Science fiction at one time was despised as vulgar and "populist" by university English departments. Today, it is just another cultural artifact to be deconstructed, along with cartoons and People magazine articles. Yet one could argue that science fiction has had a greater impact on the way we all live than any other literary genre of the 20th century.
When one looks at the great technological revolutions that have shaped our lives over the past 50 years, more often than not one finds that the men and women behind them were avid consumers of what used to be considered no more than adolescent trash. As Arthur C. Clarke put it: "Almost every good scientist I know has read science fiction." And the greatest writer who produced them was Robert Anson Heinlein, born in
The list of technologies, concepts and events that he anticipated in his fiction is long and varied. In his 1951 juvenile novel, "Between Planets," he described cellphones. In 1940, even before the Manhattan Project had begun, he chronicled, in the short story "Blowups Happen," the destruction of a graphite-regulated nuclear reactor similar to the one at
I learned something new from reading this— as is the case with nearly all the reading I do —and now have a new favorite quote (Heinlein, of course):
"Some people disparage the female form divine, sex is too good for them; they should have been oysters."
Ah. Good, innit?
A Bad Idea… “US Senators call for universal Internet filtering.” I’m aligned with these guys (a case of strange bedfellows, if there ever was one), rather than the geriatric yet illustrious Senators Inouye and (most specifically) Ted Stevens, he of inter-tubes fame. The whole thing about Stevens was beat to death last year, but just in case you’ve forgotten…here’s a partial quote:
Ten movies streaming across that, that Internet, and what happens to your own personal Internet? I just the other day got... an Internet was sent by my staff at in the morning on Friday, I got it yesterday. Why? Because it got tangled up with all these things going on the Internet commercially.
[...] They want to deliver vast amounts of information over the Internet. And again, the Internet is not something you just dump something on. It's not a big truck. It's a series of tubes. And if you don't understand those tubes can be filled and if they are filled, when you put your message in, it gets in line and it's going to be delayed by anyone that puts into that tube enormous amounts of material, enormous amounts of material.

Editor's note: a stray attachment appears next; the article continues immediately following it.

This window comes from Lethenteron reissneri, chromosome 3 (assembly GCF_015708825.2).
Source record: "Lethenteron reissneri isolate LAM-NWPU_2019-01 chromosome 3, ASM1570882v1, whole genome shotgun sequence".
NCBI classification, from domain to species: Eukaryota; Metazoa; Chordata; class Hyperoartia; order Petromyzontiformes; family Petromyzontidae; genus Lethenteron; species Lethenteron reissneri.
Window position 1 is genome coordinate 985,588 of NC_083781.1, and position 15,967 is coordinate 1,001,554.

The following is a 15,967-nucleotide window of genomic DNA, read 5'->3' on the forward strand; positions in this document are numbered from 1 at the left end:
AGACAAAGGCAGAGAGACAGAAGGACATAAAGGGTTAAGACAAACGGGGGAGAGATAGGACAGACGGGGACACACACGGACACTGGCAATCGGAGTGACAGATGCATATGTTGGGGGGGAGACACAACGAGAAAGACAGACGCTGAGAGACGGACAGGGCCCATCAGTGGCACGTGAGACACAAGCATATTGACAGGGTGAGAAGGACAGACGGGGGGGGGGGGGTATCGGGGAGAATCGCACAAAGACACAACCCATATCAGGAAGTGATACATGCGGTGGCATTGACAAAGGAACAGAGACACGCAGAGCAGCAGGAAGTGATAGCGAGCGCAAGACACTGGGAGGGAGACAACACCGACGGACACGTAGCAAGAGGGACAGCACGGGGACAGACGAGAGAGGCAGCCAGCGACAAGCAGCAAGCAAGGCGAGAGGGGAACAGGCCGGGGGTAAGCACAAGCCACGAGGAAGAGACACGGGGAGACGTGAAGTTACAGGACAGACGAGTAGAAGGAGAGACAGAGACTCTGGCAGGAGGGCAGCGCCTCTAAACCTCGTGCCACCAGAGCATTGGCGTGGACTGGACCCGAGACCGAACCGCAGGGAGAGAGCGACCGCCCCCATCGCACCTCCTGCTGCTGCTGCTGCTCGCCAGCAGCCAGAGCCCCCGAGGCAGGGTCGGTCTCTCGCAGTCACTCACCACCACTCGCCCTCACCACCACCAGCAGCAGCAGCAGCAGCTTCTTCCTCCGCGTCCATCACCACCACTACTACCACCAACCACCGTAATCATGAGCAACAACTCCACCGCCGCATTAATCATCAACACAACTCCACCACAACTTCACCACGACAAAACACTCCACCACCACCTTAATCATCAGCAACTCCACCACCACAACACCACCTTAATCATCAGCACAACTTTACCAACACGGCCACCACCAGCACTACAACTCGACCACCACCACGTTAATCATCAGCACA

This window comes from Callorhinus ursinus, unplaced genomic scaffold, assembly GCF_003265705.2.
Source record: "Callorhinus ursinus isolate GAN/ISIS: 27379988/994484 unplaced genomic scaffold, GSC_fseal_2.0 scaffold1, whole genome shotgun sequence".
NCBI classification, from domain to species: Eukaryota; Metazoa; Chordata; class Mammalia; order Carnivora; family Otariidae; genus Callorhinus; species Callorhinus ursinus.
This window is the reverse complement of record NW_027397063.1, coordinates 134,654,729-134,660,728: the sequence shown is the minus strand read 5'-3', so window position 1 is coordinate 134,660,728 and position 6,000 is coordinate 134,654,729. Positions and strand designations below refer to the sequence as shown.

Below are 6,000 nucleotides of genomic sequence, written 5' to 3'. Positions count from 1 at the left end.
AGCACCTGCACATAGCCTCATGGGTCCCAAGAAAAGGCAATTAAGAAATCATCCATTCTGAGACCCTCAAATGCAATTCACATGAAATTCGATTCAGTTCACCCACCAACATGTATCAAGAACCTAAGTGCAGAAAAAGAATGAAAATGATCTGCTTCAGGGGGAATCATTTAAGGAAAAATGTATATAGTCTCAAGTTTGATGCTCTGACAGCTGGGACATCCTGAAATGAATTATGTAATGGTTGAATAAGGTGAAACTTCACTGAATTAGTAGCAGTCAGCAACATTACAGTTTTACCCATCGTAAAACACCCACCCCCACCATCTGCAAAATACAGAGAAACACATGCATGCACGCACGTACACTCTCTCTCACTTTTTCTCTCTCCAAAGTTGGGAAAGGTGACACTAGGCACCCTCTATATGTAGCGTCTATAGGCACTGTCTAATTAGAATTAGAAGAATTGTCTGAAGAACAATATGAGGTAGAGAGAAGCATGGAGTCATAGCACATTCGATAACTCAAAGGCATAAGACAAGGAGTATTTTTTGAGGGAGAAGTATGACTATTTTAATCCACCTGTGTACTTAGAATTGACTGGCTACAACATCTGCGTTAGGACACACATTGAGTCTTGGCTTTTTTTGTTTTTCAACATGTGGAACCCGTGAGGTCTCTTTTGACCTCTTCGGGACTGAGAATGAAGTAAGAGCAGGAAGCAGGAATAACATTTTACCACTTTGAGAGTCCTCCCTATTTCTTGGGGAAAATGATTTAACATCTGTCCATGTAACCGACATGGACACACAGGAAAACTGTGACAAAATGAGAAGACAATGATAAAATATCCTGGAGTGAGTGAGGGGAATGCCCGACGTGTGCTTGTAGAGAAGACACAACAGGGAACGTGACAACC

In a monumental first for EIP, I’m gonna quote Jon Stewart (from the wiki article on Stevens):
Stewart compared him to "a crazy old man in an airport bar at 3:00 am", then going on to answer his question, "Why?" with, "Maybe it's because you don't seem to know jack shit about computers or the Internet — but that's okay — you're just the guy in charge of regulating it."
(Stewart’s a funny guy, I don’t deny that. But his “usual targets” are people and things I hold dear and thus I don’t find him all that funny. Most of the time. But he’s spot-on, here.)
The good senators claim
government regulation filtering blocking censorship is needed to “protect the children” from child pr0n and predators. Just how blocking and filtering technology is going to affect the process and mechanics of on-line child predation escapes me completely, but…whatever. In Stevens’ defense, he’s asking the FTC to “form a working group to identify blocking and filtering technologies in use and identify, what, if anything could be done to improve the process and better enable parents to proactively protect their children online…” At this point, that is. Gub’mint being gub’mint, there will be studies, proposals, laws and finally funding for the FTC, the FCC, yadda, yadda, yadda. And it’s hard to argue against the effort, because it’s “for the children.” I’ve seen this movie before.
But the basic answer to Inouye and Stevens’ proposals is “No!” PARENTS are the responsible parties, not the government, thank you very much. Slippery slope, First Amendment, and all that minor stuff.
Captain Ed is on the same page as I.
my our (? - TSMP took the pic) 52nd digital photo…ever.